A Somerset Sojourn - Paddling with Paddy
Late June took us house sitting in a small Somerset village 5 miles from Glastonbury during festival week to dog sit Paddy, a Wheaten Terrier, who was a great big teddy bear of a dog. The owners had transformed the old village school house into a characterful, interesting and strikingly beautiful home with high ceilings, beams and lots of period detail. The River Bure runs through the village giving easy access to riverside walks at a time when the sun was shining, flowers were blooming and everything was green and lush. The idyllic location was completed by having a local shop with daily fresh bread, next to a fabulous friendly pub with great pub grub, less than a mile's walk from the house. House sitting and dog sitting at its best!
Paddy loved his twice a day walks but didn't like to walk too far, so we often took him out in the car to do riverside walks a bit further afield, though he was a little nervous when young bullocks came over to check him out. Thankfully, he was far more relaxed passing through fields of sheep though maybe this was due to the resemblance Paddy and the sheep bore each other!
On the way back to the car from our first distant riverside walk, we took Paddy to the water's edge where he thoroughly enjoyed a cooling paddle and a refreshing drink before setting off across the final field. Unfortunately for us, in the way of dogs the World over, Paddy decided to end his walk on a personal high by smearing himself with sheep's droppings and fox scat, not just his back, both sides and his head but also somehow inside his ear. He looked mighty pleased with himself. Why do dogs do this??? Lifting him into the back of the car was stomach-turningly unpleasant and the drive home was little better despite all the windows and the sun roof being fully open. Oh, the joys of dog sitting... He was most unimpressed to receive a full shampoo and bath in the back garden when we got home.
I don't think he fully forgave us until a few days later when we took him to Brean Sands where we discovered we could drive the car on the beach which was perfect for ensuring Paddy had a shaded area in which to relax. He enjoyed his shortish walk, and his paddle in the sea even more, before settling down for a snooze alongside the car. Unfortunately, his peace, and ours, was short lived when, despite having 5 miles of beach to choose from, a family of five packed tight into a small hatchback with a noisy, yappy dog added for good measure, parked themselves barely a door's width from our car. I think the whole family and the dog must have been hard of hearing as they communicated with each other, and the dog, by shouting as loudly as possible to each other the whole time. I raised my eyebrows exaggeratedly at Lynn who promptly accused me of being an intolerant, anti-social snob - all badges I wear with pride! So, before settling back into my book, I fished out my Walkman (yes, Walkman, that's how old I am!), set the volume to full and picked Wagner's Ring Cycle, Flight of the Valkyries. Then, as Wagner worked his magic, I transported myself to the role of door-gunner in one of the helicopters participating in the early morning beach attack in 'Apocalypse Now'. First target acquired. Small hatchback car, five frankly unattractive individuals and one small yappy dog. In my mind's eye, a short burst of machine gun fire and problem solved. Spared the dog of course. I'm not a complete animal and it's never the dog's fault. It's just bad owners!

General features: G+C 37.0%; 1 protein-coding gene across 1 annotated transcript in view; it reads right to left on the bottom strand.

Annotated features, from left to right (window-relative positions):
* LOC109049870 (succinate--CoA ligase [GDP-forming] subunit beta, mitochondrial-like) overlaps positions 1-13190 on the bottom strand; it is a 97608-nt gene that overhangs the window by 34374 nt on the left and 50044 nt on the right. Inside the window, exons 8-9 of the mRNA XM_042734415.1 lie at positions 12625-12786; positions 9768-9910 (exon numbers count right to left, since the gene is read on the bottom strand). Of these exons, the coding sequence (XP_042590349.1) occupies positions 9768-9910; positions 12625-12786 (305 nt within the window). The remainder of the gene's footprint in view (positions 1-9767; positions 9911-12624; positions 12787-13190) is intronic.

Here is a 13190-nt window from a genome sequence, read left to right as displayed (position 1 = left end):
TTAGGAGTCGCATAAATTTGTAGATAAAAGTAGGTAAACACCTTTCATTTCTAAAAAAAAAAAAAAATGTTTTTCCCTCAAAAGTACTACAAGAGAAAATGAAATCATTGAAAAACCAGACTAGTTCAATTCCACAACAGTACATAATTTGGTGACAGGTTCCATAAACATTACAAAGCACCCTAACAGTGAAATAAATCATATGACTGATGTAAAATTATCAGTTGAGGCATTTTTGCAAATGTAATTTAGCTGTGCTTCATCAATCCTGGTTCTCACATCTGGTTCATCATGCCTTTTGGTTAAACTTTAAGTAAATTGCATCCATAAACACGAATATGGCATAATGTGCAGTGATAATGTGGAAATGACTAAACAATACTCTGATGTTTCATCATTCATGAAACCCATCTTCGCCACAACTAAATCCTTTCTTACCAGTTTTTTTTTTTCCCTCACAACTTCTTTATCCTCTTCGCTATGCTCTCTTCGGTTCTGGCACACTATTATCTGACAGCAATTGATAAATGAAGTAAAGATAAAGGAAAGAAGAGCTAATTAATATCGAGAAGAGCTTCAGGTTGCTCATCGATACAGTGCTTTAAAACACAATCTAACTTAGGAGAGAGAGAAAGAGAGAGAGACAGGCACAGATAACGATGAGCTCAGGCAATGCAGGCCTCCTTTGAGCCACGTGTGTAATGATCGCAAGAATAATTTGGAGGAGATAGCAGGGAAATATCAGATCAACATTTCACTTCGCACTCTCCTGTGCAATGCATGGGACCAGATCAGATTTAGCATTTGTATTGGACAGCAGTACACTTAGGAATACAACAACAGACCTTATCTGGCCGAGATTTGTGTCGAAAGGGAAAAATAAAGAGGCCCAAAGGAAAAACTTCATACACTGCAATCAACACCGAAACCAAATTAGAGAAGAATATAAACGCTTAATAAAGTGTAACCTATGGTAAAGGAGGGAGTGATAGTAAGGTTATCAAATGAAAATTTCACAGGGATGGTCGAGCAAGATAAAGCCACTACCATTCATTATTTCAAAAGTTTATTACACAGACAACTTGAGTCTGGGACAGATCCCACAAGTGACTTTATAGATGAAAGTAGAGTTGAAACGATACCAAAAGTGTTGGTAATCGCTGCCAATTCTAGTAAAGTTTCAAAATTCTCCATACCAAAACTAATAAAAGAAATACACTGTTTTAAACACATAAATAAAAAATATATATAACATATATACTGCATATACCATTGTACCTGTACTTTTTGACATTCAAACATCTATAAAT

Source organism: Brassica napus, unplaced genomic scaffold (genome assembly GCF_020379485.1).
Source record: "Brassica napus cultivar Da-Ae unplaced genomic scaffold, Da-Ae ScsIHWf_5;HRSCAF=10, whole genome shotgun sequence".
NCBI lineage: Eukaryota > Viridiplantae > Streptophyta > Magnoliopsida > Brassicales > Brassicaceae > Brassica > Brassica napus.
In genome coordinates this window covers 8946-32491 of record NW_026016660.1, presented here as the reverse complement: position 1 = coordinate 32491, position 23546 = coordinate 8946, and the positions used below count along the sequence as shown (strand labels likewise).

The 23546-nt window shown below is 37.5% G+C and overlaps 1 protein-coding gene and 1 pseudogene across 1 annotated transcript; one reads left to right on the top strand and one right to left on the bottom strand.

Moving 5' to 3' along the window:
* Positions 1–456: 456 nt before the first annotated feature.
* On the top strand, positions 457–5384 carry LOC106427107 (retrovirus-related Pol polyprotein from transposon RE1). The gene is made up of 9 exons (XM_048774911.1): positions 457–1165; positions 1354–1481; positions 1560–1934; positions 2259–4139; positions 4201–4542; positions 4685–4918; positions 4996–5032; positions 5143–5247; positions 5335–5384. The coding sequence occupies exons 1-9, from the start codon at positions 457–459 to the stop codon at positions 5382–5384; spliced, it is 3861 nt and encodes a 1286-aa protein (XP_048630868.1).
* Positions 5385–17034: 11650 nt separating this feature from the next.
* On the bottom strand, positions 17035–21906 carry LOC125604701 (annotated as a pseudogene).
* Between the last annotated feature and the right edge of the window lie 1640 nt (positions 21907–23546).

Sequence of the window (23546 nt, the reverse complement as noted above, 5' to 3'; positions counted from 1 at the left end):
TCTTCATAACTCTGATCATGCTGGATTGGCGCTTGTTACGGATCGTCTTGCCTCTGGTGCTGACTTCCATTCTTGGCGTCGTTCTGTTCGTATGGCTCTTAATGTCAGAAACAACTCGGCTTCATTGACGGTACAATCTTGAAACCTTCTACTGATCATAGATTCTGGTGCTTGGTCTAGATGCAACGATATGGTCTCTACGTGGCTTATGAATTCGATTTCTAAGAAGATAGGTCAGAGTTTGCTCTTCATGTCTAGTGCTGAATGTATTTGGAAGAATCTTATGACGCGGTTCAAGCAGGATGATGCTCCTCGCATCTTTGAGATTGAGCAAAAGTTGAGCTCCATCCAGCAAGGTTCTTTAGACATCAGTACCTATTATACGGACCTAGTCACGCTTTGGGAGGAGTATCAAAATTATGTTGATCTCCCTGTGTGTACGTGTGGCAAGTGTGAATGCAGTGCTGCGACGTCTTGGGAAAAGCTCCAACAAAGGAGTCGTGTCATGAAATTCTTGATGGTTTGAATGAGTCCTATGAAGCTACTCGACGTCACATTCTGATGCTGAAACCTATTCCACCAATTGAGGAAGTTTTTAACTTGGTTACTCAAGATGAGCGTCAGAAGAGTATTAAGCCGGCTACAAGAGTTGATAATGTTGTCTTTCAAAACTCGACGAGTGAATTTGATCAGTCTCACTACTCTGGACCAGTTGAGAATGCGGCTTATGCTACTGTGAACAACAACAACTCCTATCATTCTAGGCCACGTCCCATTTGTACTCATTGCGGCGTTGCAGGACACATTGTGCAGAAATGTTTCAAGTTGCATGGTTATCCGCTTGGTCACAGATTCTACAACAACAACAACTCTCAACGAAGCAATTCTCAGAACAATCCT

I was jolted out of my reverie by a sharp prod from Lynn who hissed at me to get the car packed as we were moving. Guess who forgot her iPod??? Anyway, a four mile drive in the opposite direction, this time setting up near the National trust cafe where one gets a better class of beach-goer, proved the right decision and the rest of our dog-sitting day was joyful.